Morning photo: Shrinking reservoir

Lowest water level in 10 years

The old highway from Breckenridge to Frisco emerges from Dillon Reservoir as the water level drops.

FRISCO — It’s fascinating to watch the water level in Dillon Reservoir drop almost noticeably day by day, a few inches at a time, sometime more than a foot per week. Aside from the long-term implications for Colorado’s water supply, the changes reveal a new landscape. It’s rugged, rocky and bare in a lot of places, but along some of the more shallow edges, terrestrial plants are reclaiming the fringes, and in the newly formed bays, water birds are finding shelter on their migratory stopovers. Let’s hope we don’t see the reservoir this low for many years to come!

Steep escarpments near the Frisco Marina show the low level of Dillon Reservoir.

An almost alien-looking land plant takes hold in an area that was covered with five feet of water just six months ago.
Newly exposed rocky shoreline at Dillon Resevoir.
A ghost forest of stumps in the shallows of Frisco Bay.
The bare bones of Dillon Reservoir.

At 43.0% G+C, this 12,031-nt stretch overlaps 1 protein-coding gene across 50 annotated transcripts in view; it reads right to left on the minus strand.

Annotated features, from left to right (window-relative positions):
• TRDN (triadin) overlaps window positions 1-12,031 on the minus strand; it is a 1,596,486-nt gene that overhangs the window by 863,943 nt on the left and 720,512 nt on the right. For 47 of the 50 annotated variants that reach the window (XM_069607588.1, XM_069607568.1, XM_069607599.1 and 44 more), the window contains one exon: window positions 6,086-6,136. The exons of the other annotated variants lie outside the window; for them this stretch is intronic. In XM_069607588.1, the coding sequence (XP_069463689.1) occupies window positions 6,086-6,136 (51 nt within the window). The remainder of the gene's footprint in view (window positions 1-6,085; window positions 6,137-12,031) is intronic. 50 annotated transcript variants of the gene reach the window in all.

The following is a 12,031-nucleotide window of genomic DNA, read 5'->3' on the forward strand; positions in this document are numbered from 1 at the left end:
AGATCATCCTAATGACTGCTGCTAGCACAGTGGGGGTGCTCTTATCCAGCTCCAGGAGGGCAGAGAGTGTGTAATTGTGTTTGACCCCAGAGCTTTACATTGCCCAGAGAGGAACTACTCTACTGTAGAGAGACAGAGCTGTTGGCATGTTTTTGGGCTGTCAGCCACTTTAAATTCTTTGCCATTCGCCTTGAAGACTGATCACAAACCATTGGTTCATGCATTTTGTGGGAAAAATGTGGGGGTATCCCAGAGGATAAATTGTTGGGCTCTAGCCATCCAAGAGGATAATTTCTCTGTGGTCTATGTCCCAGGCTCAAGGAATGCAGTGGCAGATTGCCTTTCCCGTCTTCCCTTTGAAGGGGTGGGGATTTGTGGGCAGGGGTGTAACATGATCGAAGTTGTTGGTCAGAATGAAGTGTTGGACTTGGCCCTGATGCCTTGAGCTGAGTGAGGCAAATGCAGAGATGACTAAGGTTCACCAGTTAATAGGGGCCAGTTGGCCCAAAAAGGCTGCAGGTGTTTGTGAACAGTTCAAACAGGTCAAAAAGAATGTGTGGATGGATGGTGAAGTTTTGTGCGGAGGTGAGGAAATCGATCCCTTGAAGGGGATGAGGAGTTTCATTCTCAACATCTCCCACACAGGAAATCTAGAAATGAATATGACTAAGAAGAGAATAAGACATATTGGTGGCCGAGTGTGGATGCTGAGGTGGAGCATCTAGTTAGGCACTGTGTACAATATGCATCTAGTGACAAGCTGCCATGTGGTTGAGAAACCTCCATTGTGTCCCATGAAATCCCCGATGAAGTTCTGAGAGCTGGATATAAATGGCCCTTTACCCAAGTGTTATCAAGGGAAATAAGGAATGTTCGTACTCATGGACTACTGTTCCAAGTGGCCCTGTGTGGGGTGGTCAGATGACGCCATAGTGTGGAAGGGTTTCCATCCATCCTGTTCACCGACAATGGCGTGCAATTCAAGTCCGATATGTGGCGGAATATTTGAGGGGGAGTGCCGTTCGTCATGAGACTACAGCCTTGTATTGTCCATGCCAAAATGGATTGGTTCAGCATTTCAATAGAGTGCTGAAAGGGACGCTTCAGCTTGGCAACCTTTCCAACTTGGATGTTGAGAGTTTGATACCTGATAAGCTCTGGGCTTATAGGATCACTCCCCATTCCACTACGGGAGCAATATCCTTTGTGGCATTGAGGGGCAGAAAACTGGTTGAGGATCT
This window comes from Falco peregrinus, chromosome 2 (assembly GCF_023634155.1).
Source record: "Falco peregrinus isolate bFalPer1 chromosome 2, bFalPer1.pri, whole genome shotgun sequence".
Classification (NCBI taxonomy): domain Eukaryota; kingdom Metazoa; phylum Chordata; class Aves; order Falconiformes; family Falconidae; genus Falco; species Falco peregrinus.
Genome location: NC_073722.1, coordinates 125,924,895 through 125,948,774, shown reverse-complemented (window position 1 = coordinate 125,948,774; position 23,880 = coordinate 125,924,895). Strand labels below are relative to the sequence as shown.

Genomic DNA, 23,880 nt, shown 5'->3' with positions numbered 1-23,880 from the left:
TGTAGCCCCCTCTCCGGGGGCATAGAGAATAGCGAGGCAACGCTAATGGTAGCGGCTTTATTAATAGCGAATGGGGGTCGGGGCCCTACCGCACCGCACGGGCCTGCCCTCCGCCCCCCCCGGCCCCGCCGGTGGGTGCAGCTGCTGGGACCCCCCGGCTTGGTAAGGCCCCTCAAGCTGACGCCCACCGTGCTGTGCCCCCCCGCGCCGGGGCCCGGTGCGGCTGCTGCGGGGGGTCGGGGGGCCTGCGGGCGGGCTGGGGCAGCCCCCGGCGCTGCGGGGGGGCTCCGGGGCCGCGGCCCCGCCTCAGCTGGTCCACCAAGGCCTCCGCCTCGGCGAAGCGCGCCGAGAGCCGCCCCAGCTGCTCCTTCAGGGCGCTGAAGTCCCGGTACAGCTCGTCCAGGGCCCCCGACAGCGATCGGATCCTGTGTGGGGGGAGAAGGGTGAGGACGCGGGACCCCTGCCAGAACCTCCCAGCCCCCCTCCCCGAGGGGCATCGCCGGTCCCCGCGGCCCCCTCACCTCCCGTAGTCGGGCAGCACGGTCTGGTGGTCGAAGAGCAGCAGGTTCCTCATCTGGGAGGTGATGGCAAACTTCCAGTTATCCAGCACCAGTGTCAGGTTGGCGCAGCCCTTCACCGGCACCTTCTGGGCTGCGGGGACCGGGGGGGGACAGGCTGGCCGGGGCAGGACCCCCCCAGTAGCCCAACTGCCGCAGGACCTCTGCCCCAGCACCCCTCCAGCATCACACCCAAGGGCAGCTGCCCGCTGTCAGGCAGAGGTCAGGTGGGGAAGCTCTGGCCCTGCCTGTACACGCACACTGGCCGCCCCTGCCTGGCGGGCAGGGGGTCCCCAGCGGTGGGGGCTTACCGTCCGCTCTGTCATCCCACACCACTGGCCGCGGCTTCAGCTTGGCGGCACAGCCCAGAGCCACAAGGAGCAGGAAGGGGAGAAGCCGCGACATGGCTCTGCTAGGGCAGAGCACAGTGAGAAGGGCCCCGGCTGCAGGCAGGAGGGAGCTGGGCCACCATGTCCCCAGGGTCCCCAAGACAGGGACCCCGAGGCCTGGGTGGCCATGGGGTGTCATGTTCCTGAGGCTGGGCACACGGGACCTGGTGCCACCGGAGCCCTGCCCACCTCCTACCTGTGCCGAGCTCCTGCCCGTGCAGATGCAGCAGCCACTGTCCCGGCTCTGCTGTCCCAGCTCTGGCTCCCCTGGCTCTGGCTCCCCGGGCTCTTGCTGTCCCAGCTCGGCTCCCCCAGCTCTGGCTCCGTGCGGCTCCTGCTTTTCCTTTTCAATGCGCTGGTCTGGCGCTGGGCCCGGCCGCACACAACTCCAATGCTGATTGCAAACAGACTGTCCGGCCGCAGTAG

Cracked earth.
A fine crop of grasses has sprouted in what was just recently a shallow arm of Dillon Reservoir.








3 thoughts on “Morning photo: Shrinking reservoir

  1. we seem to be in apolar opposite situation here in Scotland reservoir’s are looking good and had enough rain in 48 hours to raise the levels of those that were light. Torrential rain is absorbed by the land and directed. Our Hydro electric capability is finally delivering.

    1. We’ll see … I wouldn’t be surprised if we see years like this more often, although I think we’ll see some good years, too. But if we have 2 or 3 really dry years in a row, we’ll be in a deep, deep hole.

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